Data protection must not fall victim to the virus

style="float: right; margin-bottom: 10px; font-weight: 600;"Fri 5th Feb, 2021

The Corona pandemic has "once again shown how data protection has to be used as a scapegoat when things get out of control. Not a day goes by when politicians of various stripes or supposed experts don't claim that the pandemic is easy to get under control if we just trim data protection."

Maja Smoltczyk and Dieter Kugelmann wrote that; she is Berlin's state commissioner for data protection and freedom of information, and he holds the same position in Rhineland-Palatinate. They have written this in an open fire letter to counter what they perceive as a trend: After a terrorist attack, or when a child porn ring is unearthed - the cry always resounds: "Data protection is the protection of perpetrators! Data protection endangers human lives!" Smoltczyk and Kugelmann, however, write: "None of this is true."

In fact, the debate about the Corona warning app has lent strength to those voices that believe data protection in Germany is excessive. The CDU Economic Council, for example, has just presented a paper calling for a reboot of the app. Proportionality between the protection of individual privacy and the general protection of life and health has not been maintained in the current solution, the economic council argues. "Human protection must come before data protection," its chairman Wolfgang Steiger has said.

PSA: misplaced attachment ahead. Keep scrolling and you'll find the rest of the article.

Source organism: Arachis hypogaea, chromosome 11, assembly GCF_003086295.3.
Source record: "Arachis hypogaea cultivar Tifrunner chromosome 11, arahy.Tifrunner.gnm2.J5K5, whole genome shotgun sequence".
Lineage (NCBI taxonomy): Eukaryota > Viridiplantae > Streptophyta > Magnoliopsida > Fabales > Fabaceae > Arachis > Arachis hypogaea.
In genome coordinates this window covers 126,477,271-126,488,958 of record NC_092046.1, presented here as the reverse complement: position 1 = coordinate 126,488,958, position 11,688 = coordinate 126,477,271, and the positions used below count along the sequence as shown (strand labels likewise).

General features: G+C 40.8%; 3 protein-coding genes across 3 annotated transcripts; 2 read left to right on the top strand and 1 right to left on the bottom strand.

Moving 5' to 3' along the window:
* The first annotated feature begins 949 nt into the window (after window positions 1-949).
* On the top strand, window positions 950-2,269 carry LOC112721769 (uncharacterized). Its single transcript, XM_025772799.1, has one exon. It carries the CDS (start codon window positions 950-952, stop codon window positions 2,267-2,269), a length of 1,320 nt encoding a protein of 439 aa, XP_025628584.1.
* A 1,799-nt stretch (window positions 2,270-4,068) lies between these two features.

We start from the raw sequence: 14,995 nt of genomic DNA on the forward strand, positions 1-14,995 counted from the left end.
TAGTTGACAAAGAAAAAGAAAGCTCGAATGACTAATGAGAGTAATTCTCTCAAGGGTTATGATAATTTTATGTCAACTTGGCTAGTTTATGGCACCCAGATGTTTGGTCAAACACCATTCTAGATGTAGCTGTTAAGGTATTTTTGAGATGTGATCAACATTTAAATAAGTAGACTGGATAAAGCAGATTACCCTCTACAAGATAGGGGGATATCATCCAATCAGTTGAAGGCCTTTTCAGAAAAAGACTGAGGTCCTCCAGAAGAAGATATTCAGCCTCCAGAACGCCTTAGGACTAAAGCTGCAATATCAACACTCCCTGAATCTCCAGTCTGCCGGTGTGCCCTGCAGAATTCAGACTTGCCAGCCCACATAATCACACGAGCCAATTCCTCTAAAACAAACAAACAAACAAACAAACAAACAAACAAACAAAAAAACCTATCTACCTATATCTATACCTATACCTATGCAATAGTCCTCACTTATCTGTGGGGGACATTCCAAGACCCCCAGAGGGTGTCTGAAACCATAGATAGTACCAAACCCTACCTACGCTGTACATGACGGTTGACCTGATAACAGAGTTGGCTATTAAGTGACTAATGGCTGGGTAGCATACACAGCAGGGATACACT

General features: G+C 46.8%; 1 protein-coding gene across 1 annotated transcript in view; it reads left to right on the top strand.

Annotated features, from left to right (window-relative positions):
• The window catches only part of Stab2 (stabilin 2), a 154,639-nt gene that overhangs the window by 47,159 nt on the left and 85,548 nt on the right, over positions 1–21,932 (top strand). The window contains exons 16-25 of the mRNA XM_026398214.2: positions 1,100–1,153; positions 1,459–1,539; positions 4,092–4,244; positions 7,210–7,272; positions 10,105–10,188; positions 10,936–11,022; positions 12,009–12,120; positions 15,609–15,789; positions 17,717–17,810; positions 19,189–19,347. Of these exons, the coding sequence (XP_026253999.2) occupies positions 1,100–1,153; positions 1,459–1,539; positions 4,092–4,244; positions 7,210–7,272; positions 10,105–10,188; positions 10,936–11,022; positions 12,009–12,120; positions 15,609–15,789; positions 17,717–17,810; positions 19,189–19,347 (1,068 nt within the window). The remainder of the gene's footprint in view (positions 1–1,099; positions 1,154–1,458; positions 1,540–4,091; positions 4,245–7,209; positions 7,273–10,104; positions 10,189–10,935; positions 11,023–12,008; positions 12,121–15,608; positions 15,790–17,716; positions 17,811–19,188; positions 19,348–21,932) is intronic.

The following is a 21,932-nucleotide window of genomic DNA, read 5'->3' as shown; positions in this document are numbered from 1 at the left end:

For Smoltczyk and Kugelmann, that is not an alternative. Data protection also protects people, they say. Anyone who wants to restrict the fundamental right to informational self-determination must provide "convincing arguments for it, so that such a weighing can take place."

The debate about the Corona app overlooks "the fact that the health offices are still not all connected to the digital infrastructure," which is a prerequisite for the app to "have real added value for the offices." Even now, he said, the offices are overwhelmed when it comes to handling data from contact lists. In addition, hardly any commercial providers offer privacy-compliant solutions. And the authorities are not in a position to create such solutions themselves or to demand them in tenders.

The Corona app has been downloaded more than 25 million times because users can rely on "their data not being misused for unforeseeable purposes", apparently. The situation is similar with the upcoming digitization of schools, which should not be "digitization at any price. It must create protected spaces in which students and teachers can be sure "that their data will not be misused and used against them at some point."

"Data protection is not a preventer, but an important regulator and controlling factor," Smoltczyk and Kugelmann sum up. People are more likely to embrace new technologies "if they have confidence that their rights and freedoms will be protected." For this reason, "appropriate data protection must not fall victim to the virus".

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